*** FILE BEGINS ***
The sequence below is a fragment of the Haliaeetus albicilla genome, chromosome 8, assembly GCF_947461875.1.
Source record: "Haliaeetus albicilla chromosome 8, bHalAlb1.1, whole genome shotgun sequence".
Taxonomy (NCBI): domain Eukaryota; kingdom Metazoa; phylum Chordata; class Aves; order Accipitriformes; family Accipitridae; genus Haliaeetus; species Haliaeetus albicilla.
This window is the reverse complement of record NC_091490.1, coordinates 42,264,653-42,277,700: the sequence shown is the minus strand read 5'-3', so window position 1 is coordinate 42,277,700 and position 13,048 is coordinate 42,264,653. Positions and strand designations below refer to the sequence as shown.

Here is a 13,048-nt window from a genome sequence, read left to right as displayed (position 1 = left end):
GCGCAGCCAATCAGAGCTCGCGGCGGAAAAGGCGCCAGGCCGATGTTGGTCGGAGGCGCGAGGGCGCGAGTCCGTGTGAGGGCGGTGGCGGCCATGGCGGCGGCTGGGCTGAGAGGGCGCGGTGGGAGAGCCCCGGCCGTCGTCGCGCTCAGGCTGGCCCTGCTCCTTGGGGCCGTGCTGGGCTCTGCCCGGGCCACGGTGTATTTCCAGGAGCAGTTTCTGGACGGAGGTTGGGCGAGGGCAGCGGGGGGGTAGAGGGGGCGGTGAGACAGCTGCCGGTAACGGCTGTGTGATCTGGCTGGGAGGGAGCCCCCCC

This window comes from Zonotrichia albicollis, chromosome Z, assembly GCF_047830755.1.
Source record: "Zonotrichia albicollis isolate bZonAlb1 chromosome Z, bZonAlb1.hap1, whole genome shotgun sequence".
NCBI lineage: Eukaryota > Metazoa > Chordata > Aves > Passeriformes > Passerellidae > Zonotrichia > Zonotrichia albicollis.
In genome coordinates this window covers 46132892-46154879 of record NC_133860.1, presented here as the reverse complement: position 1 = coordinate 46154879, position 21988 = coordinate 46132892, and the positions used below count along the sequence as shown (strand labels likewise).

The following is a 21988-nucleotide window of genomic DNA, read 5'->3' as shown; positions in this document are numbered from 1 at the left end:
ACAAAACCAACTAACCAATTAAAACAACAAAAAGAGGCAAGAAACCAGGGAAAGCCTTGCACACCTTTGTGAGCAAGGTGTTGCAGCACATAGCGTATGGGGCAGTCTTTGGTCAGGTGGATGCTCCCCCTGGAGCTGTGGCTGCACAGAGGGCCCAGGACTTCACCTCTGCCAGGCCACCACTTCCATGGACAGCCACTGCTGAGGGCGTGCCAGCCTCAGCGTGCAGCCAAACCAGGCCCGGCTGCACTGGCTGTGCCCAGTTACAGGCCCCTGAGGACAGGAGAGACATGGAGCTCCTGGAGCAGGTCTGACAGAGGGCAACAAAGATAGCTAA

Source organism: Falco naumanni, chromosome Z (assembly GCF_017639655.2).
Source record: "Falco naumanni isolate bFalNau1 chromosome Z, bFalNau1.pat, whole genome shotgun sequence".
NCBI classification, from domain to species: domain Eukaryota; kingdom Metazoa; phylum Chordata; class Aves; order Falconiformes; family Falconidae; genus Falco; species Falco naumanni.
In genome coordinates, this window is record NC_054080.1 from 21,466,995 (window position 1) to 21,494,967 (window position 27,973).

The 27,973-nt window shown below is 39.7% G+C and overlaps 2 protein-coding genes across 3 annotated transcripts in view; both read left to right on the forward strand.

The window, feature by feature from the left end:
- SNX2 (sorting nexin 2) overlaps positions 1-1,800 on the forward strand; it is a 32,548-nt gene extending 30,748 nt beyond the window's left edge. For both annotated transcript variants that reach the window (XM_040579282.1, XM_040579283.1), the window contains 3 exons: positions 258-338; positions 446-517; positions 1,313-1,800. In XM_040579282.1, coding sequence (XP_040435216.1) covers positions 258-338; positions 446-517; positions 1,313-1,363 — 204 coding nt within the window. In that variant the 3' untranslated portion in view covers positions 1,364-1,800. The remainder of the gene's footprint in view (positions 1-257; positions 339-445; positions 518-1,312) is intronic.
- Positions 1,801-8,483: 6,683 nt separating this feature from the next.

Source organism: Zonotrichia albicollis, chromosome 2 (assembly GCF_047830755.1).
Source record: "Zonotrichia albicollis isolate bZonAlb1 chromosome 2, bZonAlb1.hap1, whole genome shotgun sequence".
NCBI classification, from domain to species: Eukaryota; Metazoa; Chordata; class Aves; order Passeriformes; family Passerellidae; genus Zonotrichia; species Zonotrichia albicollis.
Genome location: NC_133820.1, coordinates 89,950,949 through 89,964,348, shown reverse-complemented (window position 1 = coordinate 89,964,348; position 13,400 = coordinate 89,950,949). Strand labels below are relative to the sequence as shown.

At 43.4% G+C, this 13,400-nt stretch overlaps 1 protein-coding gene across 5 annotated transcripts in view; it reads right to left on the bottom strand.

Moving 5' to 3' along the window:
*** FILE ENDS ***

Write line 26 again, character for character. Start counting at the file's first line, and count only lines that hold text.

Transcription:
Moving 5' to 3' along the window: